Origin And Variety Of Plants

The vast majority of aquatic plants are not taken from the wild but are grown by specialist firms. These plants serve as decorative elements in the aquarium, but this is not their only role, as they also contribute to its ecological balance, especially via their production of oxygen when in the light.

An enormous variety of plants can be cultivated, in this case under glass, in an extremely hot and humid atmosphere.

THE ORIGIN OF AQUARIUM PLANTS

All aquarium plants will reproduce in tanks, so there is no point in collecting them in their natural setting, unless you want new species or a pure variety. Some plants sold in aquatic stores are mere hybrids bearing the name of one of its two "parents", which can sometimes lead to confusion. The collection of certain plants from the wild is prohibited. Aquarium plants are cultivated by specialist companies, mainly in South-East Asia but also in Europe and the United States. Agricultural greenhouses are used, partly heated by solar energy, or sometimes geothermically, using hot water pumped into irrigation canals. Sunlight may be complemented by artificial lighting if the plants demand this.

Most species are raised with a large part of the plant - or even all of it - outside the water, although the environment is extremely humid. They adapt to the aquarium setting, but tend to change the shape of their leaves when introduced into this different environment.

Most aquarium plants are raised out of water.

DIFFERENT TYPES OF PLANTS

Contrary to what one might expect, most of the plants found in aquariums are not really aquatic. They generally live partly out of the water, with only the lower portion permanently submerged. Their leaves are sturdy, unbroken in form, and quite big. When the level of rivers and ponds rises due to rain - sometimes very heavy in tropical regions - the plants end up almost entirely, or sometimes even completely, covered by water. They develop submerged leaves, which are different from those which appear outside the water, being finer and more delicate. At the end of the rainy season, the water returns to its initial level, and the plant reassumes its previous form. Other plants are totally aquatic, with the upper part of their stems only rarely seen above the water level - usually to produce a flower.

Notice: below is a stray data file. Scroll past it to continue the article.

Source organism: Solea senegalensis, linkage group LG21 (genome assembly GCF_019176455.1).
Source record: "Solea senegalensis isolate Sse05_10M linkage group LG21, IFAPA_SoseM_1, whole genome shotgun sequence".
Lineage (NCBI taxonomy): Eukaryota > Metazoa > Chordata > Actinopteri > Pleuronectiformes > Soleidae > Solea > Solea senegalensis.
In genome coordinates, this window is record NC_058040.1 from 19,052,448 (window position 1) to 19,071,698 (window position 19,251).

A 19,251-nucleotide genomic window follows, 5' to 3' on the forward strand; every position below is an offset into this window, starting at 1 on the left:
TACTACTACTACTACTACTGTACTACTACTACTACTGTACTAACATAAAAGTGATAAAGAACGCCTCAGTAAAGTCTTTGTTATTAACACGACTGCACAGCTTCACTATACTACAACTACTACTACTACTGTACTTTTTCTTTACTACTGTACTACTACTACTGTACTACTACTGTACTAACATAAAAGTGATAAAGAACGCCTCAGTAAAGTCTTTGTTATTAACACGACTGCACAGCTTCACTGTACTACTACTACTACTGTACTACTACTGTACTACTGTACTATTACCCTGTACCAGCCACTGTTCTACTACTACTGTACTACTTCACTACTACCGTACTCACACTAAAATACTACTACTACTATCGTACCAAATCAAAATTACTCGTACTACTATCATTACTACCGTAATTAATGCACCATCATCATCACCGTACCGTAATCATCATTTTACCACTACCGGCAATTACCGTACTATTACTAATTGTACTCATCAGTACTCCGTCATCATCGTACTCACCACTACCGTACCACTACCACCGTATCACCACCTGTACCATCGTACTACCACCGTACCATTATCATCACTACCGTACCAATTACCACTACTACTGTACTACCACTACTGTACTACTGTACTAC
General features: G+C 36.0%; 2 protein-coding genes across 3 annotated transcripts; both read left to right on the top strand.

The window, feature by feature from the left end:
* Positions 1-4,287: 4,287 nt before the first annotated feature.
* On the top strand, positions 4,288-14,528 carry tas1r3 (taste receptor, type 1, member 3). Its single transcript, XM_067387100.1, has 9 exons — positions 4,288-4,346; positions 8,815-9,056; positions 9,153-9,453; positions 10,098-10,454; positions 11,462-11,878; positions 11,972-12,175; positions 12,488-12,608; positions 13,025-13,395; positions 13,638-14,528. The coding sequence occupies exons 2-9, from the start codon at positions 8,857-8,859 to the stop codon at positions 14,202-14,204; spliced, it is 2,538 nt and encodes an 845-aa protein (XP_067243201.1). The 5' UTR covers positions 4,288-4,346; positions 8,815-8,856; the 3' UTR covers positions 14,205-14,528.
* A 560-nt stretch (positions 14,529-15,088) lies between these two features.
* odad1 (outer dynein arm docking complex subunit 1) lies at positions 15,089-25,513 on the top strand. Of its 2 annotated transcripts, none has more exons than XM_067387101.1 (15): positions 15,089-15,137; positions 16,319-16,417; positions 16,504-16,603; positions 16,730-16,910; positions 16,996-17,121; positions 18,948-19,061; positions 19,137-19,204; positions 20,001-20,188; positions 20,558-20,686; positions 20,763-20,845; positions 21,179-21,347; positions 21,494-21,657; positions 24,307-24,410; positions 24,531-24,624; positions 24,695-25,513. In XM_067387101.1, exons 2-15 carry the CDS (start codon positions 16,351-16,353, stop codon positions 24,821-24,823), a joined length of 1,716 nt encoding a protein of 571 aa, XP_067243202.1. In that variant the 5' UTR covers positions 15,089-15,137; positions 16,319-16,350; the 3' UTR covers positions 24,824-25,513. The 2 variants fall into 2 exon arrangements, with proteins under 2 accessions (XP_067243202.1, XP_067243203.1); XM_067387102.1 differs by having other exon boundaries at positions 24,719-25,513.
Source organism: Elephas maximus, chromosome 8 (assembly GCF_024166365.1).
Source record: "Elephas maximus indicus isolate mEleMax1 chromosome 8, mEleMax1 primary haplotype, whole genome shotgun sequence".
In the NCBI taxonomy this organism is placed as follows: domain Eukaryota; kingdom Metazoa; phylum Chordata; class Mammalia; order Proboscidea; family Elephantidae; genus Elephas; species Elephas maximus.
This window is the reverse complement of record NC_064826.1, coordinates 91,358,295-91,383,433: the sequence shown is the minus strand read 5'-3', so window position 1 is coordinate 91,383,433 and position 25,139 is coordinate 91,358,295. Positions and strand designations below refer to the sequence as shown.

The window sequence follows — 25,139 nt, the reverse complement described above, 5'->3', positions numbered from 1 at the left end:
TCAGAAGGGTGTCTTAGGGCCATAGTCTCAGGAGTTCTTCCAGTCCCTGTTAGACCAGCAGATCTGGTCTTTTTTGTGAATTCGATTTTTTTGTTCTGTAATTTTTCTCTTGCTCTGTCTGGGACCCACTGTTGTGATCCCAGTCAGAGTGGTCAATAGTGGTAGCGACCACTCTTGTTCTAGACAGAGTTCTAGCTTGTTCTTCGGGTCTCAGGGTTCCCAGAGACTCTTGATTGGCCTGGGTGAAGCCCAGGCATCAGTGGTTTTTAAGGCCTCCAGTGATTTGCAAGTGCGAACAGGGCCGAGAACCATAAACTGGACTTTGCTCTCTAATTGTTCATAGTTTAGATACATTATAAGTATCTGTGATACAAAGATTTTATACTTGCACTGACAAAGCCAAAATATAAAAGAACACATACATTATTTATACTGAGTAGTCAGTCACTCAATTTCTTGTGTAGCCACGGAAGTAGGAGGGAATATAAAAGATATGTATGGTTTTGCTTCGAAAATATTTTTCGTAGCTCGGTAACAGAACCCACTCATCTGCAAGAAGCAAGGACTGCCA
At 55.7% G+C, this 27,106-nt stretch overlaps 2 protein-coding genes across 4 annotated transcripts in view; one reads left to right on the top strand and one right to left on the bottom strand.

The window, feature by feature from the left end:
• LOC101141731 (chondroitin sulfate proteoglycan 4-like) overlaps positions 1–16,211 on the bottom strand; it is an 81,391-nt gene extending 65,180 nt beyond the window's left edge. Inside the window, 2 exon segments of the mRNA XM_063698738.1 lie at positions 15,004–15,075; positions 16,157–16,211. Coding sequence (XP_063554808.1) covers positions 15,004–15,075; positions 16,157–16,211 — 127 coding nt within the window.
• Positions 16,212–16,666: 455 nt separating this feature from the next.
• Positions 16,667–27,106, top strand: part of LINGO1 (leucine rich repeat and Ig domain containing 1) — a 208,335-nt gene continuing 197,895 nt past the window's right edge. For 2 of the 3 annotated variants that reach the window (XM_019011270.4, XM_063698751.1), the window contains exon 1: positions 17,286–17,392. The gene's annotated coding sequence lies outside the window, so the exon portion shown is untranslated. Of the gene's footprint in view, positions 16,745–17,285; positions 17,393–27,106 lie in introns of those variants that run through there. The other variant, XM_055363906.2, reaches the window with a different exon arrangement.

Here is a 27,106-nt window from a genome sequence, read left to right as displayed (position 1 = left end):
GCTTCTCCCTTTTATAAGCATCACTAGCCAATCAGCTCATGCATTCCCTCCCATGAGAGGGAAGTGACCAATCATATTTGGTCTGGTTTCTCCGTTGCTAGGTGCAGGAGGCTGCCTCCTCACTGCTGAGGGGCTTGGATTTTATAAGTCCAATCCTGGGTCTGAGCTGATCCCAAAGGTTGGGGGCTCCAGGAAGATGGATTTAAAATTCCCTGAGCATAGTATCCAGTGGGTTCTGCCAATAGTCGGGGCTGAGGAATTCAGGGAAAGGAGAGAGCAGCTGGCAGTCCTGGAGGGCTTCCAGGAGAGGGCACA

There are also amphibian or totally aquatic mosses, that are very useful in aquariums, as they provide a place for some fish to lay

Different types of plants in freshwater aquariums

Some types of ferns can adapt to freshwater aquariums. ▼

Different types of plants in freshwater aquariums

Types

Characteristics

Observations |

Stemmed plants.

1

Leaves of varying degrees of fineness, on either side of the stem.

Fairly rapid growth, easy to take cuttings. They are generally truly aquatic, but can survive outside water.

Plants without any apparent stem, with roots and sometimes a 1 bulb.

The petiole (leafstalk) grows directly from the base. Sturdy and often large leaves.

Fairly slow growth, reproduction by runners or by separation of the base. Amphibious plants adapt to ' total submersion. i

Floating plants.

The leaves spread out over the surface, with the roots visible to some extent under the water.

Rapid growth if the light is intense.

They provide a refuge for fry. Swept along by currents in the water.

Plants without buried roots.

Rhizome (aerial root) developing on a support, with leaves growing out of it.

Slow growth.

They attach themselves to various supports (rock, wood, artificial decor).

Mosses.

No stem visible, somewhat tufted appearance. They attach themselves to a support.

Useful for some fish species to lay eggs.

Floating plants are useful for providing shade, as well as a shelter for fry. ▼

Some types of ferns can adapt to freshwater aquariums. ▼

Floating plants are useful for providing shade, as well as a shelter for fry. ▼

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